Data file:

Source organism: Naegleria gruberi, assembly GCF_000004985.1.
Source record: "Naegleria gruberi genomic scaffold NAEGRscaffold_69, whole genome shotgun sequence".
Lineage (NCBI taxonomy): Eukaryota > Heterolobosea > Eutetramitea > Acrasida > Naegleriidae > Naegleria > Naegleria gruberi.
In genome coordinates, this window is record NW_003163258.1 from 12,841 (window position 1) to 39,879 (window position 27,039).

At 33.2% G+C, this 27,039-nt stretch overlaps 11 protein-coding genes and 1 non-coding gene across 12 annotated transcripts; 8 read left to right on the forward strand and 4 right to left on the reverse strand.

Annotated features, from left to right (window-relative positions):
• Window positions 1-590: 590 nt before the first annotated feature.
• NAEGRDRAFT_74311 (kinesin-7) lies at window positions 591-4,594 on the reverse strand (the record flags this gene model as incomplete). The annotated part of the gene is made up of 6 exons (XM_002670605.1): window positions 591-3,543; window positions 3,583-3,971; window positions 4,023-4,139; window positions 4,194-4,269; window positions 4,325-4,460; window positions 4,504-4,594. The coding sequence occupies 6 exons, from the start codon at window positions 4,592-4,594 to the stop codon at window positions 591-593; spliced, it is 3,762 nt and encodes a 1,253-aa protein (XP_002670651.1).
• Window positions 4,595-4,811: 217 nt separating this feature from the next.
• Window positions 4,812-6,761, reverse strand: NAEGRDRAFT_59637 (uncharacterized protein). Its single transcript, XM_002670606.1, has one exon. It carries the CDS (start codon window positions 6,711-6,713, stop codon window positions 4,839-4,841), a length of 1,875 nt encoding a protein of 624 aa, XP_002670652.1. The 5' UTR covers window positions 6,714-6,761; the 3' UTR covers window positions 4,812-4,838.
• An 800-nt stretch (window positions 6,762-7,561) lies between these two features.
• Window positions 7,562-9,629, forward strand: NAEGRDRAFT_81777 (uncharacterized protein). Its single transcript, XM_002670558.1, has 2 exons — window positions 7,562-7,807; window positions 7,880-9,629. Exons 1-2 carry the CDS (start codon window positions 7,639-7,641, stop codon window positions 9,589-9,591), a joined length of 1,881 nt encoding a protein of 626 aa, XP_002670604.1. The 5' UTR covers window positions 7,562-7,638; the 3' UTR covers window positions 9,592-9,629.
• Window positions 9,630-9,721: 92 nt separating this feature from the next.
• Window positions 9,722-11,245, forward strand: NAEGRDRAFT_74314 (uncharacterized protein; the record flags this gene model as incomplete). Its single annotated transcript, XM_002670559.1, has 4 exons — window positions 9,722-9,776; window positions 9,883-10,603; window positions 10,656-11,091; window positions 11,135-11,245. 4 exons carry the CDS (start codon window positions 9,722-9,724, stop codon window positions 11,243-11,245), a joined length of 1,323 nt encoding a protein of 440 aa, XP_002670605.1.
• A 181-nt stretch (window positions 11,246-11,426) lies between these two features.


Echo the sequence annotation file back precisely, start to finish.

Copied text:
Source organism: Naegleria gruberi, assembly GCF_000004985.1.
Source record: "Naegleria gruberi genomic scaffold NAEGRscaffold_69, whole genome shotgun sequence".
Lineage (NCBI taxonomy): Eukaryota > Heterolobosea > Eutetramitea > Acrasida > Naegleriidae > Naegleria > Naegleria gruberi.
In genome coordinates, this window is record NW_003163258.1 from 12,841 (window position 1) to 39,879 (window position 27,039).

At 33.2% G+C, this 27,039-nt stretch overlaps 11 protein-coding genes and 1 non-coding gene across 12 annotated transcripts; 8 read left to right on the forward strand and 4 right to left on the reverse strand.

Annotated features, from left to right (window-relative positions):
• Window positions 1-590: 590 nt before the first annotated feature.
• NAEGRDRAFT_74311 (kinesin-7) lies at window positions 591-4,594 on the reverse strand (the record flags this gene model as incomplete). The annotated part of the gene is made up of 6 exons (XM_002670605.1): window positions 591-3,543; window positions 3,583-3,971; window positions 4,023-4,139; window positions 4,194-4,269; window positions 4,325-4,460; window positions 4,504-4,594. The coding sequence occupies 6 exons, from the start codon at window positions 4,592-4,594 to the stop codon at window positions 591-593; spliced, it is 3,762 nt and encodes a 1,253-aa protein (XP_002670651.1).
• Window positions 4,595-4,811: 217 nt separating this feature from the next.
• Window positions 4,812-6,761, reverse strand: NAEGRDRAFT_59637 (uncharacterized protein). Its single transcript, XM_002670606.1, has one exon. It carries the CDS (start codon window positions 6,711-6,713, stop codon window positions 4,839-4,841), a length of 1,875 nt encoding a protein of 624 aa, XP_002670652.1. The 5' UTR covers window positions 6,714-6,761; the 3' UTR covers window positions 4,812-4,838.
• An 800-nt stretch (window positions 6,762-7,561) lies between these two features.
• Window positions 7,562-9,629, forward strand: NAEGRDRAFT_81777 (uncharacterized protein). Its single transcript, XM_002670558.1, has 2 exons — window positions 7,562-7,807; window positions 7,880-9,629. Exons 1-2 carry the CDS (start codon window positions 7,639-7,641, stop codon window positions 9,589-9,591), a joined length of 1,881 nt encoding a protein of 626 aa, XP_002670604.1. The 5' UTR covers window positions 7,562-7,638; the 3' UTR covers window positions 9,592-9,629.
• Window positions 9,630-9,721: 92 nt separating this feature from the next.
• Window positions 9,722-11,245, forward strand: NAEGRDRAFT_74314 (uncharacterized protein; the record flags this gene model as incomplete). Its single annotated transcript, XM_002670559.1, has 4 exons — window positions 9,722-9,776; window positions 9,883-10,603; window positions 10,656-11,091; window positions 11,135-11,245. 4 exons carry the CDS (start codon window positions 9,722-9,724, stop codon window positions 11,243-11,245), a joined length of 1,323 nt encoding a protein of 440 aa, XP_002670605.1.
• A 181-nt stretch (window positions 11,246-11,426) lies between these two features.